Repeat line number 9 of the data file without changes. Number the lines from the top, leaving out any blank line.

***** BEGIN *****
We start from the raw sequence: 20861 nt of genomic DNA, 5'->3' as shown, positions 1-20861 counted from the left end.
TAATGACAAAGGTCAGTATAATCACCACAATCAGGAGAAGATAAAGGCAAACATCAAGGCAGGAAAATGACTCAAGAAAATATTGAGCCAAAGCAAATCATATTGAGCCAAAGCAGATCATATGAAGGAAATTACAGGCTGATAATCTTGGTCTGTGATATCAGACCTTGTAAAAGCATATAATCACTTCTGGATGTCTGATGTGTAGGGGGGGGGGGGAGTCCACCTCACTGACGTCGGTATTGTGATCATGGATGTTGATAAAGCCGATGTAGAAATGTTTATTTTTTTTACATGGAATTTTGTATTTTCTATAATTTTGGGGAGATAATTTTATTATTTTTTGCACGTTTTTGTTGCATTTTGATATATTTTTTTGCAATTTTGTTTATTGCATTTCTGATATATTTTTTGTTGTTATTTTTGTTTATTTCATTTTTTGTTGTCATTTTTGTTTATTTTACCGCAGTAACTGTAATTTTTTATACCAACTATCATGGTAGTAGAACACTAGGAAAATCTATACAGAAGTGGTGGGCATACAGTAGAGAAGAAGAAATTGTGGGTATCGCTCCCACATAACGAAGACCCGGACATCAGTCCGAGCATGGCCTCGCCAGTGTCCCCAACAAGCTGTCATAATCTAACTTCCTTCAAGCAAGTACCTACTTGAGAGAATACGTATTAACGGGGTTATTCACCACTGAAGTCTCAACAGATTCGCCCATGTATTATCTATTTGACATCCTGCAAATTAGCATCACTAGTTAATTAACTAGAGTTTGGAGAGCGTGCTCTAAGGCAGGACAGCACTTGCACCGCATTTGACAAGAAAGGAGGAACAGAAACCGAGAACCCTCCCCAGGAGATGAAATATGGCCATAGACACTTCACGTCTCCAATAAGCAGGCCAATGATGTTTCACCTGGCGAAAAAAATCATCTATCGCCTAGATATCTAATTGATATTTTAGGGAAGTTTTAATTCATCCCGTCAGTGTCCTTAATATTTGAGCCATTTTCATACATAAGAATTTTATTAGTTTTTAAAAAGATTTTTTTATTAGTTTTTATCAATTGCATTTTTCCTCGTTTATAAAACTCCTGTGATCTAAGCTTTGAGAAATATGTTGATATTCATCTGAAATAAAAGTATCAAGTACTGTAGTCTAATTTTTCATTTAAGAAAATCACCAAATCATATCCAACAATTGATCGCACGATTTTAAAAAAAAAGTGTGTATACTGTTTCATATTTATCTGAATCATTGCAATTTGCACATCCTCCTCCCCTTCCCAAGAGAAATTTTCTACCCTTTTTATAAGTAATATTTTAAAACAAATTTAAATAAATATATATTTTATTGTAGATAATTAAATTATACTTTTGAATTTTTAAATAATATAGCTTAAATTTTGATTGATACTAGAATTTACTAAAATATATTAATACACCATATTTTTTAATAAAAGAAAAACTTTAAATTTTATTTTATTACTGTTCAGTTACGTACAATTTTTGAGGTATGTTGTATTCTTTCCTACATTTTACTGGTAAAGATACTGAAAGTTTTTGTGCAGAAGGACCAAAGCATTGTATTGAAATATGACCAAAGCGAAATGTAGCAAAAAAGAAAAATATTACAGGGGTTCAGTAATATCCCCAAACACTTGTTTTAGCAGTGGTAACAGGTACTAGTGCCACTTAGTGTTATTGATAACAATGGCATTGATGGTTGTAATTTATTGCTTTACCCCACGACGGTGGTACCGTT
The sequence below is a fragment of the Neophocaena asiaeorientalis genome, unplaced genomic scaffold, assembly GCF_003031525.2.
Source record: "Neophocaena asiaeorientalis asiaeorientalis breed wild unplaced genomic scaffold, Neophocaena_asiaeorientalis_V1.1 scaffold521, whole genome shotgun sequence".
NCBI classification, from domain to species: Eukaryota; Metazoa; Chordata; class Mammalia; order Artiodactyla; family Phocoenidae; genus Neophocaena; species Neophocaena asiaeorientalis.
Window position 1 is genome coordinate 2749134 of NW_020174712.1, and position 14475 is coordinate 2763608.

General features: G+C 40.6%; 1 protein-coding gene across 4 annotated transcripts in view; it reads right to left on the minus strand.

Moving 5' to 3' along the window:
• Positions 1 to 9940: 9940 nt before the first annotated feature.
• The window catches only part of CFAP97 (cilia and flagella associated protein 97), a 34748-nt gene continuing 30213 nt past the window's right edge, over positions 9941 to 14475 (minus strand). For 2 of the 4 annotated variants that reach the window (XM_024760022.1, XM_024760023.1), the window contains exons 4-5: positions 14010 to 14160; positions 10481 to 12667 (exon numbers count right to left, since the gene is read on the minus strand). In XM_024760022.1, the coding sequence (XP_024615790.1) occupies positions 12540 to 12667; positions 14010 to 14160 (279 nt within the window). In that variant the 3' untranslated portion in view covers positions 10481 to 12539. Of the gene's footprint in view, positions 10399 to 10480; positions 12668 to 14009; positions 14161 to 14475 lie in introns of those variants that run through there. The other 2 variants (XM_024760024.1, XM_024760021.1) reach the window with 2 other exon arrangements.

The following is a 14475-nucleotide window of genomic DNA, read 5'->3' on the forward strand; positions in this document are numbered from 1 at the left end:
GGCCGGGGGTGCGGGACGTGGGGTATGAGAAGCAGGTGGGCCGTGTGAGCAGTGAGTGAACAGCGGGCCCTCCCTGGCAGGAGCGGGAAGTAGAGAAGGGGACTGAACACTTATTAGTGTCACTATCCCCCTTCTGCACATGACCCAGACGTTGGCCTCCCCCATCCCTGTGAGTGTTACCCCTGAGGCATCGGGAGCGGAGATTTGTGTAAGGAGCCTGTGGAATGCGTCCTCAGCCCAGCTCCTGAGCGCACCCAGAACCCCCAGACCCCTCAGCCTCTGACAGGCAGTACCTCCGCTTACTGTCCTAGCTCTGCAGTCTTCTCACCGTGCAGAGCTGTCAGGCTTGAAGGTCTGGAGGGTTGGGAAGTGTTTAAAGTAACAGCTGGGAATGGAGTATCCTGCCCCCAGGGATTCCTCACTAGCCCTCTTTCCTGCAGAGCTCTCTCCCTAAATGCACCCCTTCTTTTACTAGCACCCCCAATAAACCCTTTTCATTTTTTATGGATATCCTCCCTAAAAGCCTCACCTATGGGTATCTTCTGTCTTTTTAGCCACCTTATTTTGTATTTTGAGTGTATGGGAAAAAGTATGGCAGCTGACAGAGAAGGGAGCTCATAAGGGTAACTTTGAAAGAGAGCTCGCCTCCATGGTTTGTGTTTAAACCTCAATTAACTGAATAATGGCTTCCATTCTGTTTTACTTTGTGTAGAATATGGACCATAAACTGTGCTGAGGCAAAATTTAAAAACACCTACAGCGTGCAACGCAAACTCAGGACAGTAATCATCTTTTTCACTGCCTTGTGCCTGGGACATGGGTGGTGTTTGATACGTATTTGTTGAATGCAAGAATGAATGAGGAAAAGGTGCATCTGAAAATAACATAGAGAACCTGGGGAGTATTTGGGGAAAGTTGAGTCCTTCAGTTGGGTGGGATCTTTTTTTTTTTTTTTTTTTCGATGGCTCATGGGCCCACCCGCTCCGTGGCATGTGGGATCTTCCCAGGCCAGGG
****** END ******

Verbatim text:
• Positions 1 to 9940: 9940 nt before the first annotated feature.